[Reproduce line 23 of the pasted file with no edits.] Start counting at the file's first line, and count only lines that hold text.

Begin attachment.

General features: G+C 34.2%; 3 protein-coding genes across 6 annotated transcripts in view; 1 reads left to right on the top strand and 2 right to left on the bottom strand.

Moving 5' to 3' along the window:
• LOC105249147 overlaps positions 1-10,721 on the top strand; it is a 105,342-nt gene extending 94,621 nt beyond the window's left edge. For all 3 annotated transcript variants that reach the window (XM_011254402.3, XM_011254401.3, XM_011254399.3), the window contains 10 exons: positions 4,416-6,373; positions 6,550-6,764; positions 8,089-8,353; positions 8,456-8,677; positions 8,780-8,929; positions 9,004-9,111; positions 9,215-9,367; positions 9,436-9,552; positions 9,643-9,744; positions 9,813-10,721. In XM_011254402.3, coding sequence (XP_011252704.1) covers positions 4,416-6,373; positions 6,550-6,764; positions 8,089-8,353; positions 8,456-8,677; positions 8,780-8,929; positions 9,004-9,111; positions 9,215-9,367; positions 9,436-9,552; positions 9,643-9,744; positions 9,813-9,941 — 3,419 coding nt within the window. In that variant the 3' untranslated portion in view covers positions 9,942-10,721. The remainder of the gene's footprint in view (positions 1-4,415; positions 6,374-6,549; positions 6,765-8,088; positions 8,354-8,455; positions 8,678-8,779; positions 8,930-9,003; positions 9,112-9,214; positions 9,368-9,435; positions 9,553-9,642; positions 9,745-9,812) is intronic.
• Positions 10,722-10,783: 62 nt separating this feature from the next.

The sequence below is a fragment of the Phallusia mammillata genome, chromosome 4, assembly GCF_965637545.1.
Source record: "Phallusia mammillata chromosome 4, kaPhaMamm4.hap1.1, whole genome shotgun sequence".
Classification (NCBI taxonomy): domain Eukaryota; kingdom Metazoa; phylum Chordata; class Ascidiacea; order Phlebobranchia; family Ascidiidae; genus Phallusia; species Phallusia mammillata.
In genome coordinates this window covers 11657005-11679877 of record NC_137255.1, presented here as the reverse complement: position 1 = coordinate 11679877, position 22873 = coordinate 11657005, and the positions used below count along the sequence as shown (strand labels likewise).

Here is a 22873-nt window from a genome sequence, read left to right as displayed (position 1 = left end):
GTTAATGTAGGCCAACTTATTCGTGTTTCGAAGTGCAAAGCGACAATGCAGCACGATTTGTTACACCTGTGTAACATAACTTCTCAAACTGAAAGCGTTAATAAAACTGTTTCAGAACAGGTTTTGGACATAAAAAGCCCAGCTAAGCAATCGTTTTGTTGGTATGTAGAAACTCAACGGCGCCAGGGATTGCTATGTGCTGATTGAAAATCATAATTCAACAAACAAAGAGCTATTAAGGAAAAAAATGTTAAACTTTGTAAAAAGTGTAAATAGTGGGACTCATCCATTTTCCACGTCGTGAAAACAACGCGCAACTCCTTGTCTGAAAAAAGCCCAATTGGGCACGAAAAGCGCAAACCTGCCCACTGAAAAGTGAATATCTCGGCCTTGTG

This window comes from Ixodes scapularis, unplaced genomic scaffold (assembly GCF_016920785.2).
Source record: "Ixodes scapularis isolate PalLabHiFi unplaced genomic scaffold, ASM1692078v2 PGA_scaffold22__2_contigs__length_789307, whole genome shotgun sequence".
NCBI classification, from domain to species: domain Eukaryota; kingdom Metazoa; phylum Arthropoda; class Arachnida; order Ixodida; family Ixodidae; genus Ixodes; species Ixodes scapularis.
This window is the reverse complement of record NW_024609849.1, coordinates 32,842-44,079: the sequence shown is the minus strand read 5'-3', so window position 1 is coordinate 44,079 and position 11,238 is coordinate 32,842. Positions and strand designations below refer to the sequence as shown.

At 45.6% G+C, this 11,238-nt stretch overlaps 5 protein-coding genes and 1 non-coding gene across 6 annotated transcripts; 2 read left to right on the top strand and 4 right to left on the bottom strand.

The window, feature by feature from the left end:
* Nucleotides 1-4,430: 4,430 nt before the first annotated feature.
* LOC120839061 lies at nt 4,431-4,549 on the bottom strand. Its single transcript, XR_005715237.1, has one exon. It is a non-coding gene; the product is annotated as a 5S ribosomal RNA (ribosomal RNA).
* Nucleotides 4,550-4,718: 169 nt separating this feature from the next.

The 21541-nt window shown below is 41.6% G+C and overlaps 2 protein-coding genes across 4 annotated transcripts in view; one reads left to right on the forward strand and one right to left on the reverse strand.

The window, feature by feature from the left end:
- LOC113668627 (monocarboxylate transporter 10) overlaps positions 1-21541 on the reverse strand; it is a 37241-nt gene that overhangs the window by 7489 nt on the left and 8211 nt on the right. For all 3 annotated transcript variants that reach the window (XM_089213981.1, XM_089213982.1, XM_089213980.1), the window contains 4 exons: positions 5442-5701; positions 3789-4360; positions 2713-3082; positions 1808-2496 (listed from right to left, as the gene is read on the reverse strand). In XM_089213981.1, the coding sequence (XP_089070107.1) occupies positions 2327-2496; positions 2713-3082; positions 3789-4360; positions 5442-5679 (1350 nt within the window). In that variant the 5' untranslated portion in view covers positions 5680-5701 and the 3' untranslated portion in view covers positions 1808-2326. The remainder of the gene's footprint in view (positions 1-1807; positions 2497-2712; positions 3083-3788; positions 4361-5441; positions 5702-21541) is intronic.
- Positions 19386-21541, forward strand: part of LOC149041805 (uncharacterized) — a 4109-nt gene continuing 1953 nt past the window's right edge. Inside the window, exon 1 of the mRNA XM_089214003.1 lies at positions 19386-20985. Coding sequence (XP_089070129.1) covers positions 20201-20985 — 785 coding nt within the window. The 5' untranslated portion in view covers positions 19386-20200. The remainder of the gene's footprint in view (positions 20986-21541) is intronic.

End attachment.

- Positions 19386-21541, forward strand: part of LOC149041805 (uncharacterized) — a 4109-nt gene continuing 1953 nt past the window's right edge. Inside the window, exon 1 of the mRNA XM_089214003.1 lies at positions 19386-20985. Coding sequence (XP_089070129.1) covers positions 20201-20985 — 785 coding nt within the window. The 5' untranslated portion in view covers positions 19386-20200. The remainder of the gene's footprint in view (positions 20986-21541) is intronic.